What has got into Memphis these days since double-bassist Amy LaVere moved there from Nashville? – nothing less than a wake-up call for Americana, which was sounding much too tame for its own good. That wake-up call is named Stranger Me, and it’s Amy’s third solo album. Bloody brilliant her record is too, even calling for, no demanding, a re-evaluation of everything else that’s been released so far in 2011.

This woman is a huge songwriting talent, with a collection of tunes that won’t leave you alone once you’ve heard them: ethereal, haunting, and kick-you-in-the-gut all at the same time, especially if you happen to be the one who wronged her. Her sweet voice seems small at first, her songs a little introspective; but those illusions are cast aside quickly when you find yourself simultaneously feverish with the song playing now and the delicious anticipation of not knowing what unexpected pleasures lie ahead with the next one. And that pleasure is undiminished by repeated listening.

In addition to fronting the Detroit punk band Last Minute as a teenager, Amy has also gained notice for her considerable acting ability: you may recall her cameo as Rockabilly queen Wanda Jackson in Walk The Line and and you may have spotted her in a featured role in Craig Brewer’s Black Snake Moan. Her parents were dedicated country fans, though, and when her family ended up in Nashville after more than a dozen moves around the country, Amy began recording. What started years ago as a mix of punk, Gypsy jazz and country has further evolved in this album, filled as it is with stunning guitar work, horns, toy instruments, and unusually (for these days when distortion reigns) clear vocals backed by fuzz-inflected brooding solos, some startling drumming, and a compositional complexity that is truly ear-opening.

Love gone wrong was never expressed as well as it is in the opener “Damn Love Song”, and while the album generally is about love and loss (the Western world’s favorite musical topics), Amy’s take on relationships is intimate, direct and unforgettable. We predict that in short order you will revere Amy LaVere.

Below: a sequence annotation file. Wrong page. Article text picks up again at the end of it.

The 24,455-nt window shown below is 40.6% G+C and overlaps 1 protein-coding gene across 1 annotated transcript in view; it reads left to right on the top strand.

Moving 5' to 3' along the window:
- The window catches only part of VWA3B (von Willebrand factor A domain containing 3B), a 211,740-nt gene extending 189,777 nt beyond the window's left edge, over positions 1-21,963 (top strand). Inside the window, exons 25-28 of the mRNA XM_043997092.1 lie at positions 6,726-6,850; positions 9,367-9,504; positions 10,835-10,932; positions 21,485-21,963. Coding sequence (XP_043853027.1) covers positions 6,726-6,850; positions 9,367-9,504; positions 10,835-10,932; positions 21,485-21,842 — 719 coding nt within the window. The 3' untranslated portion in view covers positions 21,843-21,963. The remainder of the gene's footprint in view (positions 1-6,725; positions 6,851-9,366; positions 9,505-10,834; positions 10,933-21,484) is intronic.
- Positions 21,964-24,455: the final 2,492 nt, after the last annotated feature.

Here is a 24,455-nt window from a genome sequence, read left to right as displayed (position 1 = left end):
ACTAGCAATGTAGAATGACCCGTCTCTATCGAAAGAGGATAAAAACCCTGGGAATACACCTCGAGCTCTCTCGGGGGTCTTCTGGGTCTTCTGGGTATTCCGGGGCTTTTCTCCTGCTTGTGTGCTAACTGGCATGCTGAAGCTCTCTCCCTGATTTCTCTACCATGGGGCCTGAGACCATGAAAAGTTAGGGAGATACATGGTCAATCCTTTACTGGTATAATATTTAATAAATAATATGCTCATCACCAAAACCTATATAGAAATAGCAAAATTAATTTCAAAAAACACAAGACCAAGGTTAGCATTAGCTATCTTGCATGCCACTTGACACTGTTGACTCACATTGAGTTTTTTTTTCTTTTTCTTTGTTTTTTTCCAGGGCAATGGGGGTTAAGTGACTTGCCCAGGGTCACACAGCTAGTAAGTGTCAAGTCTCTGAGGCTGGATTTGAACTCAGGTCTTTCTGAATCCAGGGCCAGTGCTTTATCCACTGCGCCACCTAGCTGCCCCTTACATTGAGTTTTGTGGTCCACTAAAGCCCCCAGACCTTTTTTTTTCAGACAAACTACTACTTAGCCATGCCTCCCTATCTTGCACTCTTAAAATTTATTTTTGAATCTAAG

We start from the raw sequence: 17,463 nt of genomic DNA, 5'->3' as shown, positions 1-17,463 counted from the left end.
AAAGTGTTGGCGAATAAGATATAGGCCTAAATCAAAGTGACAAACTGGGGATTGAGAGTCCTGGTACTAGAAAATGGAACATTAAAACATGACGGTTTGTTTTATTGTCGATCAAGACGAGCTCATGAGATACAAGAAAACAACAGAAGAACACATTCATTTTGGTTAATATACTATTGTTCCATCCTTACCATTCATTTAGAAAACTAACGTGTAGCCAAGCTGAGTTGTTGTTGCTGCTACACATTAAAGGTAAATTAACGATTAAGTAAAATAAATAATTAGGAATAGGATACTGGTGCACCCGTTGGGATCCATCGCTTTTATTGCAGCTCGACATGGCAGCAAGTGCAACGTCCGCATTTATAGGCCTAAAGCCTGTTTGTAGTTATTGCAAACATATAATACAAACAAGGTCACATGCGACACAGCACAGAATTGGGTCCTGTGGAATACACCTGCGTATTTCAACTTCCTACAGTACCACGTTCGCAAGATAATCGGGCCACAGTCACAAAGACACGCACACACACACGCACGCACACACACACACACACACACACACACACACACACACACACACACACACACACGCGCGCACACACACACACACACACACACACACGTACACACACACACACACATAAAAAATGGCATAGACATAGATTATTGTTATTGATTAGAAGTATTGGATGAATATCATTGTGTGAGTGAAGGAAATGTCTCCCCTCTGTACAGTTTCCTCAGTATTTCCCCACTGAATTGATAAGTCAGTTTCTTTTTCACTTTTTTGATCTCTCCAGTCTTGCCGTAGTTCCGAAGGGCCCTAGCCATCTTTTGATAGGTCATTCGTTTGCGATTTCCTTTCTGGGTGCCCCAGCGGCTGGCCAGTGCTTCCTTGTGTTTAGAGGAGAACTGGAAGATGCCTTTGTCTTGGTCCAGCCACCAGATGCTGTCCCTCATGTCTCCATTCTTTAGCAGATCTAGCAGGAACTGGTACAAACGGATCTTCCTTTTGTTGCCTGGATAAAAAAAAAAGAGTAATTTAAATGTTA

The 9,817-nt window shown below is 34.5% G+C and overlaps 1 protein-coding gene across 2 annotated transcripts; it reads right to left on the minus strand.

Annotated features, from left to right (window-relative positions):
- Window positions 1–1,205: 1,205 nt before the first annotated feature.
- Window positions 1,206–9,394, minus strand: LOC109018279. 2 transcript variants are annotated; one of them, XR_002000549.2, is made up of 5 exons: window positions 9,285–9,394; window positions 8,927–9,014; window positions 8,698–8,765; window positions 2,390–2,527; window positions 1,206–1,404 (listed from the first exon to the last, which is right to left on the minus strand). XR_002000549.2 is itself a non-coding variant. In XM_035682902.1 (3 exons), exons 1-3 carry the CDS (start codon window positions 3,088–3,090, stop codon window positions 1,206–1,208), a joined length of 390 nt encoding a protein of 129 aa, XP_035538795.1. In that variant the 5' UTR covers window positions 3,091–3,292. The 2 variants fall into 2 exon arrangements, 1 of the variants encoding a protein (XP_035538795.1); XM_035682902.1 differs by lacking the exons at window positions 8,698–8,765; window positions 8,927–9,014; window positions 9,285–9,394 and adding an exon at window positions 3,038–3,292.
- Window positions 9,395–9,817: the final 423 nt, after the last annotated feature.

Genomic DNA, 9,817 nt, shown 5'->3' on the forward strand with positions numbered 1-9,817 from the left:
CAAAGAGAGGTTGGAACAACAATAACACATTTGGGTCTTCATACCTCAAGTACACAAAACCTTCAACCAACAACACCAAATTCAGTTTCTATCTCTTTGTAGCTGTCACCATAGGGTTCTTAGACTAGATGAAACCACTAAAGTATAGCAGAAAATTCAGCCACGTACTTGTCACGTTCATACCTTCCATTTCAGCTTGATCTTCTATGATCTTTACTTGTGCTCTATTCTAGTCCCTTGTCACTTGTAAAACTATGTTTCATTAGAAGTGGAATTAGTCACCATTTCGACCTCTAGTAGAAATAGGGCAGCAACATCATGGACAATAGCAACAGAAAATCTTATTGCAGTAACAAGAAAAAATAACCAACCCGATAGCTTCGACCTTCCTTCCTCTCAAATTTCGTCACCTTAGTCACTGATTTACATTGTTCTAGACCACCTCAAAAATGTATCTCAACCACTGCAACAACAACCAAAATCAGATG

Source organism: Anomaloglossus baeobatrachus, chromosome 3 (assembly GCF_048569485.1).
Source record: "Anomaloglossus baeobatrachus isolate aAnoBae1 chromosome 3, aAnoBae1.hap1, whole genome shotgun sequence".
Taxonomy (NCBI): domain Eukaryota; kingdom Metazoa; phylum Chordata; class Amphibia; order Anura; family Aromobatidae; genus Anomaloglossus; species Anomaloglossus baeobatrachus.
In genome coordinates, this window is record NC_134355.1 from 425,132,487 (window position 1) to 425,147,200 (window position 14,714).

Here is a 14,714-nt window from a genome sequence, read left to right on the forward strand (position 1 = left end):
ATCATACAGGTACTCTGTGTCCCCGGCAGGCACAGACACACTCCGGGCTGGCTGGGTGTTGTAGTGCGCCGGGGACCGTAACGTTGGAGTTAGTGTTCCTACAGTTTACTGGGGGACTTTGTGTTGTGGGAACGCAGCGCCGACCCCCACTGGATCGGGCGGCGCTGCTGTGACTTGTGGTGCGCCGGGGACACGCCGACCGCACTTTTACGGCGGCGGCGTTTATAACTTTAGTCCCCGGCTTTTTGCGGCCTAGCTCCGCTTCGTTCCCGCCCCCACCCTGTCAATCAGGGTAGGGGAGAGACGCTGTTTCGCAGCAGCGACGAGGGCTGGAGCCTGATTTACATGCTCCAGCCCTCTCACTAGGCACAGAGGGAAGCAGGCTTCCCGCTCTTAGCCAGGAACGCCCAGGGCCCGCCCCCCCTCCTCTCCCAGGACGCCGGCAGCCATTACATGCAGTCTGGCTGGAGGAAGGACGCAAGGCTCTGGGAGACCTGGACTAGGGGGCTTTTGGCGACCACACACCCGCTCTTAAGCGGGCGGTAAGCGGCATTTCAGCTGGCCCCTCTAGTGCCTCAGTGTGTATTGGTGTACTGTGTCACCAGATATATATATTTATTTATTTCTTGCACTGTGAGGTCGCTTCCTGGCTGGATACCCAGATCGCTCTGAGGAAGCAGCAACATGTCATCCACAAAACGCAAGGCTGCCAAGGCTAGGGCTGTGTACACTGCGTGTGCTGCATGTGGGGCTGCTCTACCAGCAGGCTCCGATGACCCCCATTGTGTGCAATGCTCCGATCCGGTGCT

Accompanied by some of the strongest ensemble playing in quite some time, produced by Craig Silvey who was responsible in large part for making Arcade Fire’s The Suburbs one of the best albums in recent years, Amy LaVere has improved her previous great recordings with the arrival of this new album: it reminds me strongly of the impact of Lucinda Williams’ Car Wheels On A Gravel Road. However, Lucinda continued on a well-travelled highway, whereas Amy is setting a new course entirely by obliterating traditional song structure and daring to say things in her songs that Lucinda only hinted at, in ways undreamed of to date in the Americana genre.

Standout tracks: too many to list, but do not miss “You Can’t Keep Me” and the title track “Stranger Me”.

Comparisons to other artists are almost futile when it comes to Amy LaVere, but here’s one: imagine the directness of Josh T. Pearson, the dreaminess of Explosions In the Sky, and the compositional talents of Van Dyke Parks, all appearing in one slight super-talented feminine frame.

Stranger Me features Amy on upright bass and vocals, Rick Steff on keyboards, David Cousar on guitars, and Paul Taylor on drums. Other contributors included Jonathan Kirkscey and Bobby Furgo (strings), Jim Spake (saxophone), John Stubblefield (bass), and Nahshon Benford (trumpet).

While most of the album was recorded in Memphis, additional recordings were made in New Orleans at Preservation Hall with horn arrangements by noted Preservation Hall Band member and Bingo Show leader, Clint Maedgen.

If you’ve lost faith in new music, or if you believe great songs just aren’t being written any more, check out Stranger Me. It may be the best breakup record ever.

Dieforit recommended.
Watch: “Red Banks”

Watch (from 2009) “Killing Him”

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